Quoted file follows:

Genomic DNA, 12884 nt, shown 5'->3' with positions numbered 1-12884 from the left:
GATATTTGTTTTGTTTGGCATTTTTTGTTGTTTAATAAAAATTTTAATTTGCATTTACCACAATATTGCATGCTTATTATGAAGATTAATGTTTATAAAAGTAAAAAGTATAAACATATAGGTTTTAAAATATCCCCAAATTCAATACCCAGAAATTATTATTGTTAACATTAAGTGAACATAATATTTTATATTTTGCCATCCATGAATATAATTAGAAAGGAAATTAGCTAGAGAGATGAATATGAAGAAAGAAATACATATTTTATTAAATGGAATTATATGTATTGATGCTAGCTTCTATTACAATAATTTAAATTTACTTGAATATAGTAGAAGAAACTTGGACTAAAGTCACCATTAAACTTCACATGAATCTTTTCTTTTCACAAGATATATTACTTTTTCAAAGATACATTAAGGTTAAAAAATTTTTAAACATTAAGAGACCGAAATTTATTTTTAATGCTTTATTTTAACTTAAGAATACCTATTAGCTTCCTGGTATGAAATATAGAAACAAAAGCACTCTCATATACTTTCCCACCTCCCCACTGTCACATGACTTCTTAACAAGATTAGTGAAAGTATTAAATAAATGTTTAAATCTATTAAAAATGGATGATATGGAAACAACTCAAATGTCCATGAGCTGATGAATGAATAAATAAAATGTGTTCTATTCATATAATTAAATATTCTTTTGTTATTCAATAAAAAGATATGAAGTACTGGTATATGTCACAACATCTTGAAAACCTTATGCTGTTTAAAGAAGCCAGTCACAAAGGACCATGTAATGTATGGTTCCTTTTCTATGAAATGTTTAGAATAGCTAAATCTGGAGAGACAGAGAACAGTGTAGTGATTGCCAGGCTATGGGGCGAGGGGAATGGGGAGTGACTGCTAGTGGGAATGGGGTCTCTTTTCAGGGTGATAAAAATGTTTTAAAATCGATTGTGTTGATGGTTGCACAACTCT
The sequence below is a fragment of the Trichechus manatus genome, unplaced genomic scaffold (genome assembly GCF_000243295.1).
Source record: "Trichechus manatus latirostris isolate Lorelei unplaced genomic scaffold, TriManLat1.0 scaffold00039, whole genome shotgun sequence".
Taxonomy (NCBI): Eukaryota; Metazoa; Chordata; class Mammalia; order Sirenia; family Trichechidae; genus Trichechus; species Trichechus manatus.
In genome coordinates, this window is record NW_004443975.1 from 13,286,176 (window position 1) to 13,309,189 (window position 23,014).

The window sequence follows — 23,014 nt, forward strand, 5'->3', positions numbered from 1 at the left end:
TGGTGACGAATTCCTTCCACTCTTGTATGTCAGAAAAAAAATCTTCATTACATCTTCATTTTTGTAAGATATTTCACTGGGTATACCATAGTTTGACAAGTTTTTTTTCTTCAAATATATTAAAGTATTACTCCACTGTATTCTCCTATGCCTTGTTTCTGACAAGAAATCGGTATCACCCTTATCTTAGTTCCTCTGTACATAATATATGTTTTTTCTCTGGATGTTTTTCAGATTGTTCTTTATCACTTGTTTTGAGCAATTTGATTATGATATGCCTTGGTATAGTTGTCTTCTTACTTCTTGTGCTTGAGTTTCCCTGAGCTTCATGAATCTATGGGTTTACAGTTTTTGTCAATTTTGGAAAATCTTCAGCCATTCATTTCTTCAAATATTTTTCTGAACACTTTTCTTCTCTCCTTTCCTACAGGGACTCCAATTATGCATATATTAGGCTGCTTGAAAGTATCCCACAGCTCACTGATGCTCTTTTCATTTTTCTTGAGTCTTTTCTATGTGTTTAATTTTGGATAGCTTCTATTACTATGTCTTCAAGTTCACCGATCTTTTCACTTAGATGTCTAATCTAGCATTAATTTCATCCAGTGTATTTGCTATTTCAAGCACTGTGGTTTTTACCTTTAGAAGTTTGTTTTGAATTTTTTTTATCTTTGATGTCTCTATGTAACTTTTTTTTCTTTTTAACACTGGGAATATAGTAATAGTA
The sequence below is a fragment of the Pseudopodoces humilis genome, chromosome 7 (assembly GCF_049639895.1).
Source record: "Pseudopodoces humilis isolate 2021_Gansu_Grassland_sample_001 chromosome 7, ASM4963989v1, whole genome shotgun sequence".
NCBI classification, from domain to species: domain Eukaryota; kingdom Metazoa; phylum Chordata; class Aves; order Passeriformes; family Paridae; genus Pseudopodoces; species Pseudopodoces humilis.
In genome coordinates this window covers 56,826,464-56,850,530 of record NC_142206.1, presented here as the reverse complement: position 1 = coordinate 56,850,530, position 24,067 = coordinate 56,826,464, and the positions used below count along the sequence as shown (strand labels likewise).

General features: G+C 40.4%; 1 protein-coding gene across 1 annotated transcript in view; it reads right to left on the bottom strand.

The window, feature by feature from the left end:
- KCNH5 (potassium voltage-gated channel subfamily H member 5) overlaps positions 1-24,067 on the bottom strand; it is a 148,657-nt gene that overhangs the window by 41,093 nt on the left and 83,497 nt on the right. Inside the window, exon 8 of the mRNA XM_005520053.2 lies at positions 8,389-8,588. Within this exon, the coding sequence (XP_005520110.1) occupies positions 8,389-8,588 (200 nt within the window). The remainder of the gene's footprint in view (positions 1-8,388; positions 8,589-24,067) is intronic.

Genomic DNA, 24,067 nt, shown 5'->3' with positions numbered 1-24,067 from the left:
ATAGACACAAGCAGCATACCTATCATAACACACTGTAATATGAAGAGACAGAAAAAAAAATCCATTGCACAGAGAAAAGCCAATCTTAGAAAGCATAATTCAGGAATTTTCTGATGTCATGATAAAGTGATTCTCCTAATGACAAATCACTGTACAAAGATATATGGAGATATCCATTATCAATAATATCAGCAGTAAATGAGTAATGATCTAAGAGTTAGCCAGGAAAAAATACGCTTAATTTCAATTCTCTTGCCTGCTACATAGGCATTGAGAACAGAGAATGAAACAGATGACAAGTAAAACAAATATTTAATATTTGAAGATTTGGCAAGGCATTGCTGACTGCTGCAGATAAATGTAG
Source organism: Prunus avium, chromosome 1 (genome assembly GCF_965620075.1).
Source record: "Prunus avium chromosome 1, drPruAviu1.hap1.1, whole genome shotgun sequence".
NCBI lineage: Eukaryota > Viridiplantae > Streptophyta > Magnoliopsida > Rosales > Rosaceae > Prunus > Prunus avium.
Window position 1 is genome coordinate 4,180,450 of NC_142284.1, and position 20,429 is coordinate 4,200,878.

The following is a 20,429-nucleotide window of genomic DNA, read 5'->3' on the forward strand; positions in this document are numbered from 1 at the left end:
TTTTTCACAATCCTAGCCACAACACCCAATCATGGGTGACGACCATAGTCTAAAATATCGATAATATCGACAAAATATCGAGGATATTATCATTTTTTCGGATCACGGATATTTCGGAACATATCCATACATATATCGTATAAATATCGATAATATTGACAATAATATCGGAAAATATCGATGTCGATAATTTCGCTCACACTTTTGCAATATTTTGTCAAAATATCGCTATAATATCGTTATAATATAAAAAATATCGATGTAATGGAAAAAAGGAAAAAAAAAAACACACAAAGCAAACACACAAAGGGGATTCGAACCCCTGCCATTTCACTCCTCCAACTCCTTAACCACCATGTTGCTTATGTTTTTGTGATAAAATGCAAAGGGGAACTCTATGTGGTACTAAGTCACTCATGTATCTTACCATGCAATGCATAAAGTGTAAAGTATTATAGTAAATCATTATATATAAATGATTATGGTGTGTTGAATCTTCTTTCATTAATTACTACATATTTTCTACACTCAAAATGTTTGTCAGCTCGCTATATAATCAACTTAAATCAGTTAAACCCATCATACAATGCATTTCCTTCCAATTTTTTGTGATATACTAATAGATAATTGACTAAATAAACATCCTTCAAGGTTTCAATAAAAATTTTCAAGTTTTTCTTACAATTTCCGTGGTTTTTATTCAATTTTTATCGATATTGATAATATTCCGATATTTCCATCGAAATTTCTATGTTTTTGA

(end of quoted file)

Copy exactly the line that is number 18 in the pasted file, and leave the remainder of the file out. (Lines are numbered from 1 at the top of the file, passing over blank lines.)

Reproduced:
Source organism: Prunus avium, chromosome 1 (genome assembly GCF_965620075.1).